23 October, 2009

Best Practices and Fairness Cream adverts

Project A followed practice ’P’ and faired quite well, Project B followed and faired better, Project C followed ‘P’ and it was one of the best releases ever. Now practice ‘P’ becomes a benchmark for all the projects in the organization and is crowned the 'Best Practice'.

A Best Practice is defined as the most efficient (least amount of effort) and effective (best results) way of accomplishing a task, based on repeatable procedures that have proven themselves over time for large numbers of people as per wikipedia.

Repeatable procedures – If a series of tasks(independent/dependent) are accomplished using trial and error, improvised over time and made to succeed either by tweaking or brute force, does this become a best practice?

Proven over time – If a certain practice has been followed for a long period of time without questioning it irrespective of its advantages or disadvantages, does this become a best practice?

Large numbers of people – If most of the organizations are following a certain practice, does this become a best practice?

Have you seen Fairness Cream adverts? Pick up the most fairish model around. Put up some color to make her look wheatish in complexion and make up a lot of acne. Then start applying some colors to make her fairer each day . It could be a 7 day miracle, 14 day miracle, 1 months or 6 weeks. Anything more than this could be termed as an ineffective fairness cream(that is how the marketing works). At the end of the promised timeline, the model becomes fairer and all the acne just vanish. What an ideal world? We admire these adverts, don’t we? Well, we admire the models more than the adverts and end up buying the creams because we liked the models in the adverts. Same with best practices. More than the practice itself, we tend to think that it has worked for so many organizations/projects/teams. Why would it not work for us? Isn’t this wastefulness?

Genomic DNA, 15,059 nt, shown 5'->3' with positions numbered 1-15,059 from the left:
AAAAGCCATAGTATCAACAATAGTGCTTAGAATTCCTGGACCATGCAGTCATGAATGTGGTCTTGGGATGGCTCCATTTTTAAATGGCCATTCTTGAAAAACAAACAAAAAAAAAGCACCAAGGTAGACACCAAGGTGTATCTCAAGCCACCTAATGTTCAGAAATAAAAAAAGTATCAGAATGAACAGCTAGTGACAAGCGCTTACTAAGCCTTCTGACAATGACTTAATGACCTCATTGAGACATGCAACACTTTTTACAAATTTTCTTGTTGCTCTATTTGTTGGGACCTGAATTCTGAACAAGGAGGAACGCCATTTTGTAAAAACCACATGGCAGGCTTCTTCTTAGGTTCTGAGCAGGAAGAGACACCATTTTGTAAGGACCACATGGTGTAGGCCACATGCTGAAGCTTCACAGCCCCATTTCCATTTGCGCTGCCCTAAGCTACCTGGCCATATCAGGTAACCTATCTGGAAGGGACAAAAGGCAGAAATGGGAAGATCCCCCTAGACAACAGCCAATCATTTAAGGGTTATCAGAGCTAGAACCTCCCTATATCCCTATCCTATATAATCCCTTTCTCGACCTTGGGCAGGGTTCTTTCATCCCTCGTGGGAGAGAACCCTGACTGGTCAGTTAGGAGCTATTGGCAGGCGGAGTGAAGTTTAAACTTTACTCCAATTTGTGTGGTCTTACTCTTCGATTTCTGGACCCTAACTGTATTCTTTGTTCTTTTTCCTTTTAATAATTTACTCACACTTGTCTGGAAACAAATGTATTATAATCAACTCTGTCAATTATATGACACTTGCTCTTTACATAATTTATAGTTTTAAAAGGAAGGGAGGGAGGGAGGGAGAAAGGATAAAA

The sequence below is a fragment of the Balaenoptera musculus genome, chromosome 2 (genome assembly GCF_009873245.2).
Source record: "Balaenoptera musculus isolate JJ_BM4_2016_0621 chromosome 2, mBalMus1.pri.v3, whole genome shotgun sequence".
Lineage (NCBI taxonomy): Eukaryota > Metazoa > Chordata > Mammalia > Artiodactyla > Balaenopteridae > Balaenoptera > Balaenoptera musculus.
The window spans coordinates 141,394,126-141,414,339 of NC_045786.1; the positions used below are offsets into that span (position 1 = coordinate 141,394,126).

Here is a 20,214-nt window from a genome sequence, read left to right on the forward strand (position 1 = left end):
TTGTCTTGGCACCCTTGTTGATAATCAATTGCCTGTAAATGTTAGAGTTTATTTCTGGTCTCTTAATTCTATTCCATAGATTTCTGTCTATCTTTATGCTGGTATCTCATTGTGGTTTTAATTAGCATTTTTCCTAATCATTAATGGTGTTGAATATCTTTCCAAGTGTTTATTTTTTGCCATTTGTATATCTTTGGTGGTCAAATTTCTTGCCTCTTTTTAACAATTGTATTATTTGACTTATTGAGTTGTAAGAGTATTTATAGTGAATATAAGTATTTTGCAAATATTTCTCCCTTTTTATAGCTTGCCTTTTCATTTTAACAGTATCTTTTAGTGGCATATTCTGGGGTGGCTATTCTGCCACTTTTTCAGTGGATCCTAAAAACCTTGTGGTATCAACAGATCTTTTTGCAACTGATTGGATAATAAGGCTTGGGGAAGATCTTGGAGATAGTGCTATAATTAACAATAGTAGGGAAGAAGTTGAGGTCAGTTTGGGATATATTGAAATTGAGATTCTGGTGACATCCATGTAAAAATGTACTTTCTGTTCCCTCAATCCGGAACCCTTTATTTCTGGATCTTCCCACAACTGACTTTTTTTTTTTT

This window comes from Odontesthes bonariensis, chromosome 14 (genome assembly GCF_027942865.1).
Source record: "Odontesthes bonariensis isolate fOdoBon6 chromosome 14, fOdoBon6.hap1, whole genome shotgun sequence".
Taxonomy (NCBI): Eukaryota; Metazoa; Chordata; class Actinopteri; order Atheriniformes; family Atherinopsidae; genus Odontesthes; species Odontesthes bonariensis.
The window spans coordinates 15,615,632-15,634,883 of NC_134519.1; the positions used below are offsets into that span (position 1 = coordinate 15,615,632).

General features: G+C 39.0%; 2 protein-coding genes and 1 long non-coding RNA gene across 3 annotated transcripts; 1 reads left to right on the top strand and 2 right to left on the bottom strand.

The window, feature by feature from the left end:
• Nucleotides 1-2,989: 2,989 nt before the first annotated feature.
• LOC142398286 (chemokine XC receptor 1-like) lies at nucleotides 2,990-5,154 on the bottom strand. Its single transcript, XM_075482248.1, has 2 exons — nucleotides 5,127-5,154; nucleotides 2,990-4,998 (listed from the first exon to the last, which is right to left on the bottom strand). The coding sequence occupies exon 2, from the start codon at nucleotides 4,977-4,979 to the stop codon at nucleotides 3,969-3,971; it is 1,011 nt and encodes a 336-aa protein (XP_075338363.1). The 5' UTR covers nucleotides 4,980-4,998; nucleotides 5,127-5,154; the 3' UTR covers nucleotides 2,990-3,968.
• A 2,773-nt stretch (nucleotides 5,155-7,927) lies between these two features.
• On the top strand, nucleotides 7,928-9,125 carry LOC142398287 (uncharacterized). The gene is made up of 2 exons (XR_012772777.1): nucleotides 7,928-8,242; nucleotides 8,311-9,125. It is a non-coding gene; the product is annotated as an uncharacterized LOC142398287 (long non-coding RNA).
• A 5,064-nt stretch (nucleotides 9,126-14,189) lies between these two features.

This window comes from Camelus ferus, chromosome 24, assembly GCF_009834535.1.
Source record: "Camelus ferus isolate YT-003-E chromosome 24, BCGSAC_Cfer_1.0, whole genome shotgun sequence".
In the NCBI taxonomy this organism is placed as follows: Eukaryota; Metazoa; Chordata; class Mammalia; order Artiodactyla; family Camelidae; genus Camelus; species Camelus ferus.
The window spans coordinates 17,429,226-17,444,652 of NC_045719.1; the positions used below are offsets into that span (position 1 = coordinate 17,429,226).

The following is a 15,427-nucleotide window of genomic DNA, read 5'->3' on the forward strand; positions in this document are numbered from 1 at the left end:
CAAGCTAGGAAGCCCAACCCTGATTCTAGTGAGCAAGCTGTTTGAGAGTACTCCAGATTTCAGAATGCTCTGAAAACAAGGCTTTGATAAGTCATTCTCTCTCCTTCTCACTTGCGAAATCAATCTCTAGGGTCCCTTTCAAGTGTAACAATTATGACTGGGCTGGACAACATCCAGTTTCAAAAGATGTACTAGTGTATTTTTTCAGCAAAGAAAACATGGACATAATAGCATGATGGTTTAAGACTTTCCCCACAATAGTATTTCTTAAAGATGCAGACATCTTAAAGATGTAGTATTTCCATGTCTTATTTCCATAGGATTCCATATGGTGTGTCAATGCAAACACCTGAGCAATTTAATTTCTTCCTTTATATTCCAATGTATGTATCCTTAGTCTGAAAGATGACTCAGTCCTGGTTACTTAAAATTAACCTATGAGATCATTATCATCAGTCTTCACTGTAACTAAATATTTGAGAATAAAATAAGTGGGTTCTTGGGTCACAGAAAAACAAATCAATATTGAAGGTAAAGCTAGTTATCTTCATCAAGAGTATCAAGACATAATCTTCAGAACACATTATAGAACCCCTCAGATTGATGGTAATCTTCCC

There is no harm in learning about a new practice, getting gung ho about it and hoping to learn, follow and benefit from it. What is harmful is to tweak the quality of work to fit into the guidelines of the best practices. What is even more harmful is to follow this to impress your higher ups and not because you believe in the value that it brings.

I once worked for a company wherein every time we released a patch to the customer, we had to fill in a 20 page excel worksheet. The only ones that mattered were not more than 3 to 4 worksheets. But every tester had to fill all 20 pages for every patch! When I questioned this, I was told that this was designed as part of one of the Senior Manager’s MBO goals and he needed to ensure that everyone follows it by hook or crook. Best Practices are born exactly like this. If you come across a best practice, do not escape from it. At the same time, do not accept it right away. Analyse what suits best for your project. Defy the best practices!